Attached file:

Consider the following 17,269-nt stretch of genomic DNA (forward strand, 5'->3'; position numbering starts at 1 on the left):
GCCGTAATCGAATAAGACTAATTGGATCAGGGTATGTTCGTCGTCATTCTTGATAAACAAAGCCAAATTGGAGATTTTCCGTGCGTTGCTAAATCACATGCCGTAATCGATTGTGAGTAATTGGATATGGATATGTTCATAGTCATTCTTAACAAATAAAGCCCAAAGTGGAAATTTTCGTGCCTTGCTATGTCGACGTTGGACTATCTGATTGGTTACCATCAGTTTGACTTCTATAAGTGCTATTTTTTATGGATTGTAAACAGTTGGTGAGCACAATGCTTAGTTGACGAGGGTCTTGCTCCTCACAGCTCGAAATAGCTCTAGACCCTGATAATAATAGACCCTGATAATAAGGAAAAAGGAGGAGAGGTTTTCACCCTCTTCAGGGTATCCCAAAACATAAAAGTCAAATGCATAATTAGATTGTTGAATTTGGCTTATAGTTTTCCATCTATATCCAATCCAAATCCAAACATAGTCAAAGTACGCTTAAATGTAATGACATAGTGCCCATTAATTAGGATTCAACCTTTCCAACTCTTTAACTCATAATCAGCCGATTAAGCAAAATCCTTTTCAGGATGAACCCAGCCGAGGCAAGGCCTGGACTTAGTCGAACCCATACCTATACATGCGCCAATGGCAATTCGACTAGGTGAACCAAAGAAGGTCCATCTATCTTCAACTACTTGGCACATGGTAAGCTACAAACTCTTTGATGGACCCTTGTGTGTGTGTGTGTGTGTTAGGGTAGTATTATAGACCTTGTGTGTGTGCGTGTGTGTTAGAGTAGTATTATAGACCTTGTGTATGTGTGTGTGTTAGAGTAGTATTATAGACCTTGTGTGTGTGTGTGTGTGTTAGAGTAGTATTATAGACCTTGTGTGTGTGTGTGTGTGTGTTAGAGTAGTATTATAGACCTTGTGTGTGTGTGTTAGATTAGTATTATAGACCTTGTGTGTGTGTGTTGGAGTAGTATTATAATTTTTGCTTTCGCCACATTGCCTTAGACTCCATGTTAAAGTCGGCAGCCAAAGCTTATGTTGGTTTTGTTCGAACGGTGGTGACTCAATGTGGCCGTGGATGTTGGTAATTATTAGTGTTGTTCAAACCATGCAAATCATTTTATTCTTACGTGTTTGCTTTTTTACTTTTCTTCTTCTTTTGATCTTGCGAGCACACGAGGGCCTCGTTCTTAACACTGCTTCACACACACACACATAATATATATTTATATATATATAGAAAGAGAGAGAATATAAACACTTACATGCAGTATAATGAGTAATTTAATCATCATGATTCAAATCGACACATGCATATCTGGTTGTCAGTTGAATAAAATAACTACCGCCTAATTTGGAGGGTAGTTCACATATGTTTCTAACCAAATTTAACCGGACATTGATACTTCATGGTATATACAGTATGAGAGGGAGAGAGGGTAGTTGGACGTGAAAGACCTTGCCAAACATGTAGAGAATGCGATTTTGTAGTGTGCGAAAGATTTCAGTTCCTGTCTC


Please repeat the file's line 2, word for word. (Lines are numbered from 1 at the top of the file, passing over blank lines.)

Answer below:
GCCGTAATCGAATAAGACTAATTGGATCAGGGTATGTTCGTCGTCATTCTTGATAAACAAAGCCAAATTGGAGATTTTCCGTGCGTTGCTAAATCACATGCCGTAATCGATTGTGAGTAATTGGATATGGATATGTTCATAGTCATTCTTAACAAATAAAGCCCAAAGTGGAAATTTTCGTGCCTTGCTATGTCGACGTTGGACTATCTGATTGGTTACCATCAGTTTGACTTCTATAAGTGCTATTTTTTATGGATTGTAAACAGTTGGTGAGCACAATGCTTAGTTGACGAGGGTCTTGCTCCTCACAGCTCGAAATAGCTCTAGACCCTGATAATAATAGACCCTGATAATAAGGAAAAAGGAGGAGAGGTTTTCACCCTCTTCAGGGTATCCCAAAACATAAAAGTCAAATGCATAATTAGATTGTTGAATTTGGCTTATAGTTTTCCATCTATATCCAATCCAAATCCAAACATAGTCAAAGTACGCTTAAATGTAATGACATAGTGCCCATTAATTAGGATTCAACCTTTCCAACTCTTTAACTCATAATCAGCCGATTAAGCAAAATCCTTTTCAGGATGAACCCAGCCGAGGCAAGGCCTGGACTTAGTCGAACCCATACCTATACATGCGCCAATGGCAATTCGACTAGGTGAACCAAAGAAGGTCCATCTATCTTCAACTACTTGGCACATGGTAAGCTACAAACTCTTTGATGGACCCTTGTGTGTGTGTGTGTGTGTTAGGGTAGTATTATAGACCTTGTGTGTGTGCGTGTGTGTTAGAGTAGTATTATAGACCTTGTGTATGTGTGTGTGTTAGAGTAGTATTATAGACCTTGTGTGTGTGTGTGTGTGTTAGAGTAGTATTATAGACCTTGTGTGTGTGTGTGTGTGTGTTAGAGTAGTATTATAGACCTTGTGTGTGTGTGTTAGATTAGTATTATAGACCTTGTGTGTGTGTGTTGGAGTAGTATTATAATTTTTGCTTTCGCCACATTGCCTTAGACTCCATGTTAAAGTCGGCAGCCAAAGCTTATGTTGGTTTTGTTCGAACGGTGGTGACTCAATGTGGCCGTGGATGTTGGTAATTATTAGTGTTGTTCAAACCATGCAAATCATTTTATTCTTACGTGTTTGCTTTTTTACTTTTCTTCTTCTTTTGATCTTGCGAGCACACGAGGGCCTCGTTCTTAACACTGCTTCACACACACACACATAATATATATTTATATATATATAGAAAGAGAGAGAATATAAACACTTACATGCAGTATAATGAGTAATTTAATCATCATGATTCAAATCGACACATGCATATCTGGTTGTCAGTTGAATAAAATAACTACCGCCTAATTTGGAGGGTAGTTCACATATGTTTCTAACCAAATTTAACCGGACATTGATACTTCATGGTATATACAGTATGAGAGGGAGAGAGGGTAGTTGGACGTGAAAGACCTTGCCAAACATGTAGAGAATGCGATTTTGTAGTGTGCGAAAGATTTCAGTTCCTGTCTC